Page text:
Hazardous and Solid Waste

Aerosol Cans Could Soon Be Universal Waste

In its 2017 Update of its Regulatory Agenda, the EPA states that it is considering a proposal to add hazardous waste aerosol cans to those universal wastes regulated under 40 CFR 273.

This is the first time the Agency has included the aerosol can/universal waste option in the Regulatory Agenda. The entry states that the EPA is planning to issue a proposed rule in April 2018 and a final rule in September 2019. Rulemaking predictions in the Regulatory Agenda are rarely firm unless they are required by statute or court order, and what the Agency actually does is almost always dependent on other priorities and the availability of in-house resources. On the other hand, state experience with managing aerosol cans as universal waste may provide the EPA with the information and background it needs to follow through with a rulemaking. California and Colorado currently regulate aerosol cans as universal waste.

Current RCRA Requirements

Under the Resource Conservation and Recovery Act (RCRA), the EPA regulates nonempty aerosol cans as hazardous waste subject to all the Subtitle C accumulation time-limit, management, manifesting, and disposal requirements applicable to any other hazardous waste. To be excluded from the definition of a hazardous waste, an aerosol can must be empty. To be RCRA-empty, an aerosol can must meet four conditions:

  • Contain no compressed propellant.
  • All chemical product that can be dispensed through the valve has been dispensed.
  • No more than 3 percent of the original capacity/net weight of the full container or no more than 1 inch of the liquid residue remains in the can.
  • If the aerosol can contained an acute hazardous waste (P-listed or F027), it must be punctured and triple-rinsed using a solvent capable of removing the commercial chemical product. The solvent rinse must then be managed as an acute hazardous waste.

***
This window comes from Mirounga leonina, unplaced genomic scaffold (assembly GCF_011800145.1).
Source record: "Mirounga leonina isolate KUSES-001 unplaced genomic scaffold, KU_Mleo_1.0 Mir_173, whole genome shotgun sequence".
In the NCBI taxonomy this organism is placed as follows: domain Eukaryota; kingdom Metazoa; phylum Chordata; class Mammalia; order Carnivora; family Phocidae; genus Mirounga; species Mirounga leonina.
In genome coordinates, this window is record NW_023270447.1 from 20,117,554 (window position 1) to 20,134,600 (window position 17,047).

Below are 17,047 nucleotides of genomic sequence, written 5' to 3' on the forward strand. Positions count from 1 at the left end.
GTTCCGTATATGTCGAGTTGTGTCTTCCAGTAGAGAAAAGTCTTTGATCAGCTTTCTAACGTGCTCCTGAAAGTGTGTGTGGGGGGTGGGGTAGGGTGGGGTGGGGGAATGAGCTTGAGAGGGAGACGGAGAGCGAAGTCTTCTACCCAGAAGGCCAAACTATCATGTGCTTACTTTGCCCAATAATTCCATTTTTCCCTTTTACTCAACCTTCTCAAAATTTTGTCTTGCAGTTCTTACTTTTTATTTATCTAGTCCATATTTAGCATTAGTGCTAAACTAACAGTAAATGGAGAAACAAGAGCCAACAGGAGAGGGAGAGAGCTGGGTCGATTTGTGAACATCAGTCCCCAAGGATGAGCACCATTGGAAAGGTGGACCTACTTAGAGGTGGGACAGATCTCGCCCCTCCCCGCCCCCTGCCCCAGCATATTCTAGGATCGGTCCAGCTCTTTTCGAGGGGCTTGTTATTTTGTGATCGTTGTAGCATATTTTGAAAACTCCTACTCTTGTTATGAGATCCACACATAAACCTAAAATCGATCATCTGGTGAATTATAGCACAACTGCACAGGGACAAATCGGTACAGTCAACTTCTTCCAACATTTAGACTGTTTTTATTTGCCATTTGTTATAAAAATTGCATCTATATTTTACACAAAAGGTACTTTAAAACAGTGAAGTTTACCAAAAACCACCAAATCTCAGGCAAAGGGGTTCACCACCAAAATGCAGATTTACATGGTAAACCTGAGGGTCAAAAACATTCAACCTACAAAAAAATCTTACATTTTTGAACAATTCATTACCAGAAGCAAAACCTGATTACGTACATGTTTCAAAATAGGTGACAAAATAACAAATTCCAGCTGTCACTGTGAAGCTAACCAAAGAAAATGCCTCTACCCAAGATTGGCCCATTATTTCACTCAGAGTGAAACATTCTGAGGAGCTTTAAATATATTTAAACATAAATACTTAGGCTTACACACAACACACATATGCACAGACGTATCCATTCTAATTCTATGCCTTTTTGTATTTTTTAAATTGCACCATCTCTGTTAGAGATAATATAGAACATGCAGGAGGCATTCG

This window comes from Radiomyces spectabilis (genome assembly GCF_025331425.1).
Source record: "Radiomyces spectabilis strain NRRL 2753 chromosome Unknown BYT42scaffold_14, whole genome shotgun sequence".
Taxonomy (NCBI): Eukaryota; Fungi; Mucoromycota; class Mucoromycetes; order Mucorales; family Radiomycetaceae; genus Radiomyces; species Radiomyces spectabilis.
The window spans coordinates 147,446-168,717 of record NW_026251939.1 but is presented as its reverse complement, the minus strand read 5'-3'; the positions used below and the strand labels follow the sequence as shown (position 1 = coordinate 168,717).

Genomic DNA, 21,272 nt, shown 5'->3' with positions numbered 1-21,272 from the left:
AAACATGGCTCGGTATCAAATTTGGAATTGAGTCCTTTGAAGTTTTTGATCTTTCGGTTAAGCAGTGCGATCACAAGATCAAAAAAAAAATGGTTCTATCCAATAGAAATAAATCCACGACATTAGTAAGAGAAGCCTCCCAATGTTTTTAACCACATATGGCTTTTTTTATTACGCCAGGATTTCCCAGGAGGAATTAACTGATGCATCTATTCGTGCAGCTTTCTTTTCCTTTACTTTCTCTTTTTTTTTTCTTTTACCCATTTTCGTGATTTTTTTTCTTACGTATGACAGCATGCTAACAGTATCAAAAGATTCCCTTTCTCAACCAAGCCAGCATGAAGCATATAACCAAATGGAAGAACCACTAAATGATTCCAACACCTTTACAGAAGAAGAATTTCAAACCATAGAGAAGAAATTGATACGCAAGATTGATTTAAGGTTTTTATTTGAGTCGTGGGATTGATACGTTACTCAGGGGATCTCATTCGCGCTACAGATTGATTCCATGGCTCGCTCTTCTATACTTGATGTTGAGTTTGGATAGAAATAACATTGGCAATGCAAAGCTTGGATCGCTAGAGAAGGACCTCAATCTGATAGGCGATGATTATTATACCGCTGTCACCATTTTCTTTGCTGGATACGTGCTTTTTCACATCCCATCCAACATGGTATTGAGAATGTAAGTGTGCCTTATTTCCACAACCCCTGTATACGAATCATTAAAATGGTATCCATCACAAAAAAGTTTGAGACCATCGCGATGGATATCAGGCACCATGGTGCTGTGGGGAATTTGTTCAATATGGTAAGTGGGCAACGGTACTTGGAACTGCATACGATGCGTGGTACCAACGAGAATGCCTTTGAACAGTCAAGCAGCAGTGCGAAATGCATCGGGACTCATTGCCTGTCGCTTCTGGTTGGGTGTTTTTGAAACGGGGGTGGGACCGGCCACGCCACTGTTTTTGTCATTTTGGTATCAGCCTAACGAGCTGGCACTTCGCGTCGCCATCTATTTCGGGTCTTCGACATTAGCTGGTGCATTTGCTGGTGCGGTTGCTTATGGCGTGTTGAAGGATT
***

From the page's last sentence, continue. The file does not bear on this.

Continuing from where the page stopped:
Most retail stores (entities that generate waste aerosol cans) do not have the resources to meet these requirements. Hence, these establishments must comply with RCRA hazardous waste regulations, a sector that Congress arguably did not intend to be subject to Subtitle C. This is precisely the type of situation the federal universal waste rules were developed to address.

Universal Waste Advantages

In general, materials managed as universal waste can be stored for 1 year and are not required to be shipped with a manifest. In addition, universal wastes do not need to be counted toward a generator’s category for the purpose of determining whether it is a very small quantity generator, small quantity generator, or large quantity generator. The universal waste regulations do require that the materials are managed in a way to prevent releases to the environment, and those requirements are tailored to each type of universal waste (for small quantity handlers and for large quantity handlers). The standards also include labeling, a requirement to respond to releases, and transport to a facility that is permitted or otherwise designated for receiving hazardous waste (e.g., a recycler).

State Programs

The EPA currently regulates four wastes as universal: batteries, pesticides, mercury-containing equipment, and lamps. In addition, states authorized by the EPA to implement the RCRA petition process may add other universal wastes to the state’s universal waste program. To add waste to a state program, the waste must be generated by a wide variety of generators, cannot be exclusive to a specific industry, and must be hazardous. Also, the state must have a collection system in place and ensure that the universal waste program will increase the likelihood that the waste will be recycled. California and Colorado currently regulate aerosol cans as universal waste.

Aerosol cans contain liquids, which somewhat complicates management. However, the EPA has addressed this issue in its pesticide universal waste program, which includes requirements applicable to leakage, spillage, or damage that could cause leakage under reasonably foreseeable conditions. In the coming months, the Agency will likely attempt to determine if these or similar requirements can be applied to aerosol cans.

The Agenda entry is here.